The Levetts of Milford Hall have long worshipped at nearby St.Thomas' Church, Walton-on-the-Hill, built in 1842 as a chapel of ease to the parish church. There are several monuments in the church to the Levett family. St. Thomas's also contains unusual blue Minton Ltd tiles with the Levett initials in buff lettering.
There are also memorials to the family in St. Augustine Church in nearby Rugeley, and at the church at Holy Trinity Church in Berkswich, Staffordshire, where the Levett and Chetwynd families had private pews.
Nearby is Shugborough Hall, the ancestral estate of the Anson family, the Earls of Lichfield. The Levett family of Milford is related to the Ansons, and the Levett Haszard family sit on the board of Shugborough Hall, which is a couple of miles from Milford Hall.
The Levetts also intermarried with the Bagot family from nearby Pype Hayes Hall, a branch of the Bagots of Bagot's Bromley, Staffordshire, and Blithfield Hall.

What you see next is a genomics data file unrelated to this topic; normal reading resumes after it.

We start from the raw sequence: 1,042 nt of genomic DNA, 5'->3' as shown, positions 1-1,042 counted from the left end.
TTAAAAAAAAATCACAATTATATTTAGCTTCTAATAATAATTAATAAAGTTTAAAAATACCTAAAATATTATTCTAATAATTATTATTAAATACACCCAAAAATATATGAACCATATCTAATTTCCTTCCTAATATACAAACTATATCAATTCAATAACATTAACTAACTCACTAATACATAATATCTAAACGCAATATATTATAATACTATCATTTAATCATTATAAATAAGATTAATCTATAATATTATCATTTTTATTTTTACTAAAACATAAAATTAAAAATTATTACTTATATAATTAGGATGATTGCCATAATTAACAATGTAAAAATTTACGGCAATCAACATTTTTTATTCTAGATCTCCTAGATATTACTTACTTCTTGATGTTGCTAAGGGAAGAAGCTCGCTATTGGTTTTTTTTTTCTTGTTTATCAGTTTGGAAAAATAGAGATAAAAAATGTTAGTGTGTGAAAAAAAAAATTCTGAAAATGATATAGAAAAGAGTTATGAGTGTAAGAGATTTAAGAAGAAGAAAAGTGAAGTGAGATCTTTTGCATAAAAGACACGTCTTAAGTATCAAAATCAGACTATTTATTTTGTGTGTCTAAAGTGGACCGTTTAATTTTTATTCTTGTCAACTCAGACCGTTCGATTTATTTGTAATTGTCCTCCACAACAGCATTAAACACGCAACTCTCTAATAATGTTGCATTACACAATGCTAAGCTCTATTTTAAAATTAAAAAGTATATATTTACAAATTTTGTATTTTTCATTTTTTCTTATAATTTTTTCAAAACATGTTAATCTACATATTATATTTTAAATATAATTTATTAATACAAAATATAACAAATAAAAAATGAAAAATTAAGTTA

Also in Staffordshire, another distant branch of the Sussex Levett family owned Packington Hall and Wychnor Hall, two country mansion houses. Ultimately, these two branches of the Levett family were reunited in marriage, so that the current owners of Milford Hall are descended from both branches of the family.
The Levetts of Milford Hall have also intermarried into other landowning families. The Levett-Scrivener family, for instance, live near Yoxford, Suffolk, where they have owned for centuries the ruins of Sibton Abbey, the only Cistercian abbey in East Anglia.
Not all Levetts retained the family name. Lieut-Col Richard W. B. Mirehouse (1849–1914), High Sheriff of Pembrokeshire, Wales, 1886, and Lieutenant Colonel of 4th Batt. North Staffs Regiment was born Richard W. B. Levett of Milford Hall, but changed his name to that of his mother's family, Mirehouse.
Milford Hall is private and the mansion and grounds are not open to the public.
Famous quotes containing the word hall:
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—Edward T. Hall (b. 1914)